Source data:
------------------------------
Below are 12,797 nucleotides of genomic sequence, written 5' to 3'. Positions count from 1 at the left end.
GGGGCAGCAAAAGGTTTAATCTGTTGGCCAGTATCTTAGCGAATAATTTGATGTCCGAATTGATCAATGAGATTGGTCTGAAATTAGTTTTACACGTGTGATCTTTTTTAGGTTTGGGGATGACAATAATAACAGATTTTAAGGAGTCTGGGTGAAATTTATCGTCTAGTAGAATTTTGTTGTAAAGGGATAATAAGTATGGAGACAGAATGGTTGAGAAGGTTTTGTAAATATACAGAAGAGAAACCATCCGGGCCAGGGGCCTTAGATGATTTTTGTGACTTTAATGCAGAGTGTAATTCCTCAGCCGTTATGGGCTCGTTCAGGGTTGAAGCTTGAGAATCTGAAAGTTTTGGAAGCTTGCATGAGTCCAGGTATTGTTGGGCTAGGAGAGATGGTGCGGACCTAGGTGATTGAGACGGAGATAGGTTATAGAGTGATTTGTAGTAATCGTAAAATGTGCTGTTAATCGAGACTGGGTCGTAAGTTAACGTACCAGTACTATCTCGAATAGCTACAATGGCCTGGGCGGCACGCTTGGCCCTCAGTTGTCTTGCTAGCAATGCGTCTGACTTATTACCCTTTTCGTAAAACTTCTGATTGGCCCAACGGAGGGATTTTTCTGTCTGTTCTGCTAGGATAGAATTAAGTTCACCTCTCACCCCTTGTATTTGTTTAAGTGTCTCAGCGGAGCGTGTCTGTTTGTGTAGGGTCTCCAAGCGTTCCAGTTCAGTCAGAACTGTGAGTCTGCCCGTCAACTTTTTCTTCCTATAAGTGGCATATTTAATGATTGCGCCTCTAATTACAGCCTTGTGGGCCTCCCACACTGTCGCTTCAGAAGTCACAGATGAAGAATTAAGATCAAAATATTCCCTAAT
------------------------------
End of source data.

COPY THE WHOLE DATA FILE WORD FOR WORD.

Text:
Below are 12,797 nucleotides of genomic sequence, written 5' to 3'. Positions count from 1 at the left end.
GGGGCAGCAAAAGGTTTAATCTGTTGGCCAGTATCTTAGCGAATAATTTGATGTCCGAATTGATCAATGAGATTGGTCTGAAATTAGTTTTACACGTGTGATCTTTTTTAGGTTTGGGGATGACAATAATAACAGATTTTAAGGAGTCTGGGTGAAATTTATCGTCTAGTAGAATTTTGTTGTAAAGGGATAATAAGTATGGAGACAGAATGGTTGAGAAGGTTTTGTAAATATACAGAAGAGAAACCATCCGGGCCAGGGGCCTTAGATGATTTTTGTGACTTTAATGCAGAGTGTAATTCCTCAGCCGTTATGGGCTCGTTCAGGGTTGAAGCTTGAGAATCTGAAAGTTTTGGAAGCTTGCATGAGTCCAGGTATTGTTGGGCTAGGAGAGATGGTGCGGACCTAGGTGATTGAGACGGAGATAGGTTATAGAGTGATTTGTAGTAATCGTAAAATGTGCTGTTAATCGAGACTGGGTCGTAAGTTAACGTACCAGTACTATCTCGAATAGCTACAATGGCCTGGGCGGCACGCTTGGCCCTCAGTTGTCTTGCTAGCAATGCGTCTGACTTATTACCCTTTTCGTAAAACTTCTGATTGGCCCAACGGAGGGATTTTTCTGTCTGTTCTGCTAGGATAGAATTAAGTTCACCTCTCACCCCTTGTATTTGTTTAAGTGTCTCAGCGGAGCGTGTCTGTTTGTGTAGGGTCTCCAAGCGTTCCAGTTCAGTCAGAACTGTGAGTCTGCCCGTCAACTTTTTCTTCCTATAAGTGGCATATTTAATGATTGCGCCTCTAATTACAGCCTTGTGGGCCTCCCACACTGTCGCTTCAGAAGTCACAGATGAAGAATTAAGATCAAAATATTCCCTAAT